// light will not affect the rest of the scene graph.
    SoGroup *pHeadlightGroup = new SoGroup(3);

    SoDirectionalLight *pHeadlightNode = new SoDirectionalLight;
    pHeadlightNode->direction.setValue(SbVec3f(.2f, -.2f, -.9797958971f));

  // NOTE: This is the global variable updated in InventorFrameUpdate
    m_headlightRotation = new SoRotation;

  // ResetTransform node prevents rotation from affecting scene graph
    pHeadlightGroup->addChild(new SoResetTransform);


Example 26.6. The InventorFrameUpdate function in CaveReadFile example

// Open Inventor frame update
// (CAVELib will call this exactly once per frame from each render thread)
  if (CAVEMasterDisplay())
    // Update Open Inventor's "realtime" (so sensors/engines will work)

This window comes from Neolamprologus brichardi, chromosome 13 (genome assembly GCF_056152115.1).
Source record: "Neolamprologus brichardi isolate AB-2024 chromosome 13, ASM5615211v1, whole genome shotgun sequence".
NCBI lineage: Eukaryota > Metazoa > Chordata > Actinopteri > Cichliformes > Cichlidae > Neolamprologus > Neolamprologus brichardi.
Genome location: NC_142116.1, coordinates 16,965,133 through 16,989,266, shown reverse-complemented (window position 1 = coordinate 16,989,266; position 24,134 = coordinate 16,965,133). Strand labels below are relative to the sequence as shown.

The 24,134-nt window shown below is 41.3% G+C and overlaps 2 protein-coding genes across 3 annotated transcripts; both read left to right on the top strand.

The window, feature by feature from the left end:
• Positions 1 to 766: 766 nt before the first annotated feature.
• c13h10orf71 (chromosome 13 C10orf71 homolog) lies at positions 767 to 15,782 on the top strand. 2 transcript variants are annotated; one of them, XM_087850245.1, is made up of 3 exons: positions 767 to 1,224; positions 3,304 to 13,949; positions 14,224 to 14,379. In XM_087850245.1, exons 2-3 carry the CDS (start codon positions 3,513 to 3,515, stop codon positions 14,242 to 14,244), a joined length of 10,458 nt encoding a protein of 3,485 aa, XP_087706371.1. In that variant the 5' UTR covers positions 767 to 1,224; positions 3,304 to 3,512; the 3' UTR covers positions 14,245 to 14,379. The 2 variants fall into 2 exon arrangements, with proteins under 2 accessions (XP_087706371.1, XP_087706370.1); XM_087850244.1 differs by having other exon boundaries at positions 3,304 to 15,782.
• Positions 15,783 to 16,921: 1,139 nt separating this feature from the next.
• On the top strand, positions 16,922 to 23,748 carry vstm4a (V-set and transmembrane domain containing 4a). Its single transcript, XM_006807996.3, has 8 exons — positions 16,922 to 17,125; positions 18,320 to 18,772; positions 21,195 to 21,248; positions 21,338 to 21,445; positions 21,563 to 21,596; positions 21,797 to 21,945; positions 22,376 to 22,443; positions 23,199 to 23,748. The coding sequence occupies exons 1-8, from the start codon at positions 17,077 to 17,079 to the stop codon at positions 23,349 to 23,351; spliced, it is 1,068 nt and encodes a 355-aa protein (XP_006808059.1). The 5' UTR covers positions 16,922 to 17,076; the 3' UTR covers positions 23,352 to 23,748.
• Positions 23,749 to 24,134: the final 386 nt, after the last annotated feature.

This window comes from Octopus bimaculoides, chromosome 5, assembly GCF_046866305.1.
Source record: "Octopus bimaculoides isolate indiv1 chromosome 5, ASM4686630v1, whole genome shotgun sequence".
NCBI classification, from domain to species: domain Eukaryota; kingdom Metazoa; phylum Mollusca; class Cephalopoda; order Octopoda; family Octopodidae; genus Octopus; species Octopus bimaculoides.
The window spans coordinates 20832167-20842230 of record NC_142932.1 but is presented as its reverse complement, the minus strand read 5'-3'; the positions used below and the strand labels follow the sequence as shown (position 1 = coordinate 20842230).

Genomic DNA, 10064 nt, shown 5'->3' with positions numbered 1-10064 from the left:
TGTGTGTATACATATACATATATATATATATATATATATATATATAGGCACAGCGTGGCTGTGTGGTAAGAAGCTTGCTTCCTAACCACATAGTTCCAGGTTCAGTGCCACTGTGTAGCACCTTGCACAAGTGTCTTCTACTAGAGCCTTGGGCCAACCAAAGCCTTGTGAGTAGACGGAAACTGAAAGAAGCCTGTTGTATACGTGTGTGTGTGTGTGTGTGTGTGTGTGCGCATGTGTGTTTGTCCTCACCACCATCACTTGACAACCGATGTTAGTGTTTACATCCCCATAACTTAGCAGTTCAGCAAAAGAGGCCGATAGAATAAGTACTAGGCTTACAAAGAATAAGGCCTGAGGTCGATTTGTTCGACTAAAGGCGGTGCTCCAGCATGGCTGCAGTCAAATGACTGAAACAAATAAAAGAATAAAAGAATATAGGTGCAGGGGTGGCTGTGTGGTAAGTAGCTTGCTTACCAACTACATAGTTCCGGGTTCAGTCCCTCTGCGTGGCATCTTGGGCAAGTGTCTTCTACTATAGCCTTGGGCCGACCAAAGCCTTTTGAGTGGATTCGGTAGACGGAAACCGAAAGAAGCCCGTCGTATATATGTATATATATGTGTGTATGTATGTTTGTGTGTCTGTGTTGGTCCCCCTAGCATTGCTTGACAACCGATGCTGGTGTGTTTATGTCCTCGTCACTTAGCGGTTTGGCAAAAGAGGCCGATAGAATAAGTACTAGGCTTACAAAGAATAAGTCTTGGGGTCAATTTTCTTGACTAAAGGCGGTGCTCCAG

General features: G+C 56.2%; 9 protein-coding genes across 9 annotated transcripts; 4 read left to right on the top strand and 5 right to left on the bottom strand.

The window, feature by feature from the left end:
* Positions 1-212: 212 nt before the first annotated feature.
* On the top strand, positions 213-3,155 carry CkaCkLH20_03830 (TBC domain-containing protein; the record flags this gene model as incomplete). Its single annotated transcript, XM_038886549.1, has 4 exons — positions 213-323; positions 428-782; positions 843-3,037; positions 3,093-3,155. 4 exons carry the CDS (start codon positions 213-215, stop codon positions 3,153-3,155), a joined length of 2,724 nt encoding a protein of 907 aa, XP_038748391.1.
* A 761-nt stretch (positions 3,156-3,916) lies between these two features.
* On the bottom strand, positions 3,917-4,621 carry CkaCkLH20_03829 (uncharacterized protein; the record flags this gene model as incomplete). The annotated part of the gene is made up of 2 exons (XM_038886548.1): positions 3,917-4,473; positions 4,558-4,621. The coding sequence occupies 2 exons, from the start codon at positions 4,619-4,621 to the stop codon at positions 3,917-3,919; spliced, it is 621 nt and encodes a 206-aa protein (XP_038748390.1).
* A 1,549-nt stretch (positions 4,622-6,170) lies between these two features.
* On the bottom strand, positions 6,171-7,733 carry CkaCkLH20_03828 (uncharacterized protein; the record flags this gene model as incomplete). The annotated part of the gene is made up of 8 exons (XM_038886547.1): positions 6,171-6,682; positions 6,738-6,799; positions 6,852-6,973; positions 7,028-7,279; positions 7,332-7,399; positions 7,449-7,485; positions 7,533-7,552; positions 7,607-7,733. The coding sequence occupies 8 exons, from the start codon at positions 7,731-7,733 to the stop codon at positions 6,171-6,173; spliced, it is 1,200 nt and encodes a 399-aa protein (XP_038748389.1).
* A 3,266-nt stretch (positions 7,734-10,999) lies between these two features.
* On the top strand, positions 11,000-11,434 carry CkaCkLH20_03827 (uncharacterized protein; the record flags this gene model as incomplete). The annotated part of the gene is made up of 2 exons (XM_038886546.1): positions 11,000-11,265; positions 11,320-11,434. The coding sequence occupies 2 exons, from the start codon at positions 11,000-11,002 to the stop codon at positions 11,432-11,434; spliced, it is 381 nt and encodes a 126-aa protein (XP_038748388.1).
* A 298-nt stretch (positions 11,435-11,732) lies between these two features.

SoSFTime *realTime = (SoSFTime *) SoDB::getGlobalField("realTime");

    // Update the headlight rotation
    // (compute the rotation from default light direction to view direction)
      float eyevec[3];
      CAVEGetVector(CAVE_HEAD_FRONT, eyevec);

    // NOTE: This is the global variable initialized in InventorAddHeadlight
      SbRotation camrot(SbVec3f(0,0,-1),SbVec3f(eyevec[0], eyevec[1], eyevec[2]));

    // Sync with other display threads
    // Non-master threads must wait for master to do its thing

Example 26.7. The (modified) InventorDraw function in CaveReadFile example

// Traversal state Part 2: View volume
// Get the head position, orientation and projection info from CAVELib.
// Then set the Inventor view volume element using the info from CAVELib.